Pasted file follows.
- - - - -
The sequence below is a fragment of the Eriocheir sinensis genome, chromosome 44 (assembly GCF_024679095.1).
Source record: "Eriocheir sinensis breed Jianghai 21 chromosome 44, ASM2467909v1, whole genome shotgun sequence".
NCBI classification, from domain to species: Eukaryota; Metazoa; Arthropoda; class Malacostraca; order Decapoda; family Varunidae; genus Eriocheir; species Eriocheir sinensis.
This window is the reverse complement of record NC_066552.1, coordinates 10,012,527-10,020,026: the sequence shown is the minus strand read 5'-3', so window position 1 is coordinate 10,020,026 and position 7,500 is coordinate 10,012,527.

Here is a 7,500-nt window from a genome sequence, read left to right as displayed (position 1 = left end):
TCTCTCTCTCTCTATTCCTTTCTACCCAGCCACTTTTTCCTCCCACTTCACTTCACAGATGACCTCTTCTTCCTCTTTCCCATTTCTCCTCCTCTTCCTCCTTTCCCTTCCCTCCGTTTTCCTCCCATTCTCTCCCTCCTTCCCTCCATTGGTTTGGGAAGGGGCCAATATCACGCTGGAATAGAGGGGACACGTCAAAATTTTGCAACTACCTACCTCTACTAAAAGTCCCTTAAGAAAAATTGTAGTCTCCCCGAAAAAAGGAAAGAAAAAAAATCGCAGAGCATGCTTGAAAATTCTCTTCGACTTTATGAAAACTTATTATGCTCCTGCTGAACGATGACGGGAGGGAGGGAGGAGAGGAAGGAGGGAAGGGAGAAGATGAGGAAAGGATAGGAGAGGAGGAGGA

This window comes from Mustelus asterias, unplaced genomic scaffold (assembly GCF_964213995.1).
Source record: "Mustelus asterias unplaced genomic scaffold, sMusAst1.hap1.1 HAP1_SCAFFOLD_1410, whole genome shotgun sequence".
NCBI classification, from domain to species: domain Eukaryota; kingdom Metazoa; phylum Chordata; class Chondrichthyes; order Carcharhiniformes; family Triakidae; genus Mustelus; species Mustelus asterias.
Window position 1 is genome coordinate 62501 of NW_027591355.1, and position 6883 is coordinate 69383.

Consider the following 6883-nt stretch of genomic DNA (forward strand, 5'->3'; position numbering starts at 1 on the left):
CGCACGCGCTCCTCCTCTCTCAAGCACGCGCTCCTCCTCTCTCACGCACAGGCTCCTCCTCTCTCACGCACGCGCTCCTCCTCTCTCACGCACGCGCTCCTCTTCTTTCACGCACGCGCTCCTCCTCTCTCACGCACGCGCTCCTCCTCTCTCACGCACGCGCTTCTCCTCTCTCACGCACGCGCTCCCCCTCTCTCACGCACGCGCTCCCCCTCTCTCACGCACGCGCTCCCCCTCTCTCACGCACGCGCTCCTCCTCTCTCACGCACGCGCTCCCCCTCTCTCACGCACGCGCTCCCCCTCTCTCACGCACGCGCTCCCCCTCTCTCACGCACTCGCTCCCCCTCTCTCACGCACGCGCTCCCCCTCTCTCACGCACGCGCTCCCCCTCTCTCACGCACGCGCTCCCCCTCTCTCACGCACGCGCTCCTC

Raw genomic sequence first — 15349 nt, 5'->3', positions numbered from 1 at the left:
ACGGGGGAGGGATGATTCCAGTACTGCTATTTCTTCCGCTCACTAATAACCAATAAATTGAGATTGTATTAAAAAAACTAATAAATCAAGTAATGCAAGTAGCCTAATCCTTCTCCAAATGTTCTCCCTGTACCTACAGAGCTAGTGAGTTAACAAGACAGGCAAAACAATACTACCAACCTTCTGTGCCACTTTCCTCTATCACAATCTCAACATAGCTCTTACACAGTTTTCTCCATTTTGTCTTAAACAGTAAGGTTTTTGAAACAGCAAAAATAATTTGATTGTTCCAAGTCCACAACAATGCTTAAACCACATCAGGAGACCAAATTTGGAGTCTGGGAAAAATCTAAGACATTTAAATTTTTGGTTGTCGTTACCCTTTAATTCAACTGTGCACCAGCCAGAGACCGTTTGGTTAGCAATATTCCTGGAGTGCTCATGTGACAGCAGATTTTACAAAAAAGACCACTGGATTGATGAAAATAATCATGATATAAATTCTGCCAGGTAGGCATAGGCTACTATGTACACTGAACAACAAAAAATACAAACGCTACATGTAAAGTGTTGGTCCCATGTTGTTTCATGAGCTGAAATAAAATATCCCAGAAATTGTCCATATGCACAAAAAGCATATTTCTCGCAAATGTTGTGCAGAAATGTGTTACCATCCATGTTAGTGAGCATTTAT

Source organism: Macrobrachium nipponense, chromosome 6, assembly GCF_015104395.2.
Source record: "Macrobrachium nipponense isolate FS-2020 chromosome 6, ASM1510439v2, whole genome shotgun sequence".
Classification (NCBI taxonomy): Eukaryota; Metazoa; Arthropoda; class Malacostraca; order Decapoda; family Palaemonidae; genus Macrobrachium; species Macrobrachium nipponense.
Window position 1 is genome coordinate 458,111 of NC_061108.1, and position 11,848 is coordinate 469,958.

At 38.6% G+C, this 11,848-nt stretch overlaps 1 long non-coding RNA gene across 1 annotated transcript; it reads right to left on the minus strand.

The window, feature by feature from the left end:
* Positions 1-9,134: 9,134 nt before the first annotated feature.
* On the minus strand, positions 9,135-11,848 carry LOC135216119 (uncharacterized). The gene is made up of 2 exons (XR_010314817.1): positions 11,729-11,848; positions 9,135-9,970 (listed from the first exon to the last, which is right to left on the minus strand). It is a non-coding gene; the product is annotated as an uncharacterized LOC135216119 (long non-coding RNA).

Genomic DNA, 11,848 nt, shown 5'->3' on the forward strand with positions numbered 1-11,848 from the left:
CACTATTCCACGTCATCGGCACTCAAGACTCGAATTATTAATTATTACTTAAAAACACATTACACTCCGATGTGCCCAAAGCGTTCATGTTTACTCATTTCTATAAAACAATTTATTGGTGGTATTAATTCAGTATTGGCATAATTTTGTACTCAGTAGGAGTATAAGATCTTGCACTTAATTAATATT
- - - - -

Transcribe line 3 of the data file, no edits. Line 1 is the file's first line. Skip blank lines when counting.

NCBI classification, from domain to species: Eukaryota; Metazoa; Arthropoda; class Malacostraca; order Decapoda; family Varunidae; genus Eriocheir; species Eriocheir sinensis.